I'm sure its meant to be spring
I’m sure its meant to be spring.

But this cannot be right, can it? We seem to be heading upwards again and snow is starting to appear on the slopes around us. The ominous sign of snow are returning, from the tall red and white poles lining the roadside. A nice feature in winter, as it enables people to recognise where the road actually is, under all the snowfall. We pass signs proposing snow chains as we take another hairpin bend climbing higher still. A car passes us with skis attached to the roof rack, full of skiers in their bobbly hats, and a heavy four inches of snow on the bonnet and roof of the 4×4. Deep grooved nail marks start appearing on the steering wheel as I start wondering if Frances had something to worry about after all. She is still sitting very quietly making her own fingernail marks in the arm rests, doubling up on those she dug yesterday. We pull over as the Sat-Nav has yet again lost our position. It starting to snow and thoughts of us stuck in the snow covered Pyrenees start flooding my mind and I wonder if we are ever going to get out of here. Should we turn back towards the safety of ‘St Lary Soulan’ and rethink our options, or continue to move forward to the tunnel? The Sat-Nav finally confirms we are still on the right road and we do have a foolhardy driver in the seat so we continue our climb. I turn the windscreen wipers on and we are now getting a nice layer of snow on the screen edges as well as a dusting on the roadway. Three and a half tons of campervan should not be driving in these conditions, but the tunnel is meant to be very near now. From full sun in Lourdes to dim and cloudy in ‘St Lary Soulan’ to what seems like an Arctic winter all in just over one day is too much. We gain some short relief as we break through an invisible barrier into sunlight.

One sight we did not expect to see on our escapade again, SNOW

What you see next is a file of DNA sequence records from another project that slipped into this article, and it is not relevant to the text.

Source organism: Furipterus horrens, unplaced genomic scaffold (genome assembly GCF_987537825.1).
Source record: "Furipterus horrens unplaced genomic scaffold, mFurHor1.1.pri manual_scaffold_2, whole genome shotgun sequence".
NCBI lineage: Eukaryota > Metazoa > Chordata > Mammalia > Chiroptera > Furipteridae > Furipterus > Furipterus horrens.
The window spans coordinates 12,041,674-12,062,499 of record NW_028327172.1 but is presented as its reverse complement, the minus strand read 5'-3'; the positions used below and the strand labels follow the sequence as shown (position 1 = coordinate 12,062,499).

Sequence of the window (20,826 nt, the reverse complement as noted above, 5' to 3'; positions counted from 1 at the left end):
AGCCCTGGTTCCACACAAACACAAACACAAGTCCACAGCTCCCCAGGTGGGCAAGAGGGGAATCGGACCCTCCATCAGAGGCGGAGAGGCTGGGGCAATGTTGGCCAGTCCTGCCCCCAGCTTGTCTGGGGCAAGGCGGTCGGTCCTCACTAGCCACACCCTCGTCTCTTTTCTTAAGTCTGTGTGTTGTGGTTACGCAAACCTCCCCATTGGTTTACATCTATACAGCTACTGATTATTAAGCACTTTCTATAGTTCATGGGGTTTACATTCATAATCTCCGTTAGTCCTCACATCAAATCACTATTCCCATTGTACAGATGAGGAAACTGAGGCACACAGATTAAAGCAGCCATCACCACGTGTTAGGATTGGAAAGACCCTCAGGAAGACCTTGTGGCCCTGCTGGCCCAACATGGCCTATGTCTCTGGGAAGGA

One sight we did not expect to see on our escapade again, SNOW

We are now through and above the murky clouds and we are blinded by the brilliant blankets of light, as the sun reflects off the snow covered ground around us. Yet higher clouds continue throwing snow at us. But we pass a sign telling us the tunnel is only a few more kilometres ahead. We pass through short squat square tunnels, little more than roofs, to protect us from the possibility of an avalanche of snow, as the road winds around the sheer rock faces. We spot amber lights ahead of us and an inviting black hole into a mountainside finally come into view. We have made it to the tunnel entrance. A large parking area with a few cars is off to our right and we pull in to get our breath back and wait for our pounding hearts to settle a little. As we sit admiring the spectacular views from our chosen peak, we watch as a snowboarder glides down the pristine slope of snow above us, to the foot of our campervan. Foolhardy as this trip may have been to some, this must be one of the most beautiful sites we have seen yet and we now start to wonder what will be awaiting us on the other side of the long Bielsa tunnel in Spain?

This entry was posted on Tuesday, April 13th, 2010 at 12:20 pm and is filed under Travel Stories. You can follow any responses to this entry through the RSS 2.0 feed. You can leave a response, or trackback from your own site.